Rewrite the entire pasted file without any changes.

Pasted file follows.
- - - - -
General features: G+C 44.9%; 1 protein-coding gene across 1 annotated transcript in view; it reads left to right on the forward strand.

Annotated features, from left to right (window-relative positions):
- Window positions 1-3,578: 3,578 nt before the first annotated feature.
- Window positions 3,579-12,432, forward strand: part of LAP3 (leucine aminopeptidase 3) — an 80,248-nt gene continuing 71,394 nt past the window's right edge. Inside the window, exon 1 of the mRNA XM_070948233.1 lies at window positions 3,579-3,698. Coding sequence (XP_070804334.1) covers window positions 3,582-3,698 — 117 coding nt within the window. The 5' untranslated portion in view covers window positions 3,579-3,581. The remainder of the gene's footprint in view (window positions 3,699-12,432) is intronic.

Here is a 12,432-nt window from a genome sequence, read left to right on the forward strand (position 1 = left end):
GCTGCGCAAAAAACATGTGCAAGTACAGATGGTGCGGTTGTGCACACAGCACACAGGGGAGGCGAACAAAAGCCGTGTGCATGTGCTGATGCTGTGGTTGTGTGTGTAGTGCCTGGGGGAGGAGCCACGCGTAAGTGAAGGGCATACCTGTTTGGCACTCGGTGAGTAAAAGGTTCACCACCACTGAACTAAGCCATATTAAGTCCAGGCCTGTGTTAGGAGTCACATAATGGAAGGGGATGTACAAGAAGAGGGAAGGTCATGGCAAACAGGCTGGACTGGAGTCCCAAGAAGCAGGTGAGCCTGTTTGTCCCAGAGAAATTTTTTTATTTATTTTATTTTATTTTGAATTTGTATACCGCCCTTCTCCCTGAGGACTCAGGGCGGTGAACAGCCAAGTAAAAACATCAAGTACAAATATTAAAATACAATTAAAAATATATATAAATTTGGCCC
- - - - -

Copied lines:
General features: G+C 44.9%; 1 protein-coding gene across 1 annotated transcript in view; it reads left to right on the forward strand.

Annotated features, from left to right (window-relative positions):
- Window positions 1-3,578: 3,578 nt before the first annotated feature.
- Window positions 3,579-12,432, forward strand: part of LAP3 (leucine aminopeptidase 3) — an 80,248-nt gene continuing 71,394 nt past the window's right edge. Inside the window, exon 1 of the mRNA XM_070948233.1 lies at window positions 3,579-3,698. Coding sequence (XP_070804334.1) covers window positions 3,582-3,698 — 117 coding nt within the window. The 5' untranslated portion in view covers window positions 3,579-3,581. The remainder of the gene's footprint in view (window positions 3,699-12,432) is intronic.

Here is a 12,432-nt window from a genome sequence, read left to right on the forward strand (position 1 = left end):
GCTGCGCAAAAAACATGTGCAAGTACAGATGGTGCGGTTGTGCACACAGCACACAGGGGAGGCGAACAAAAGCCGTGTGCATGTGCTGATGCTGTGGTTGTGTGTGTAGTGCCTGGGGGAGGAGCCACGCGTAAGTGAAGGGCATACCTGTTTGGCACTCGGTGAGTAAAAGGTTCACCACCACTGAACTAAGCCATATTAAGTCCAGGCCTGTGTTAGGAGTCACATAATGGAAGGGGATGTACAAGAAGAGGGAAGGTCATGGCAAACAGGCTGGACTGGAGTCCCAAGAAGCAGGTGAGCCTGTTTGTCCCAGAGAAATTTTTTTATTTATTTTATTTTATTTTGAATTTGTATACCGCCCTTCTCCCTGAGGACTCAGGGCGGTGAACAGCCAAGTAAAAACATCAAGTACAAATATTAAAATACAATTAAAAATATATATAAATTTGGCCC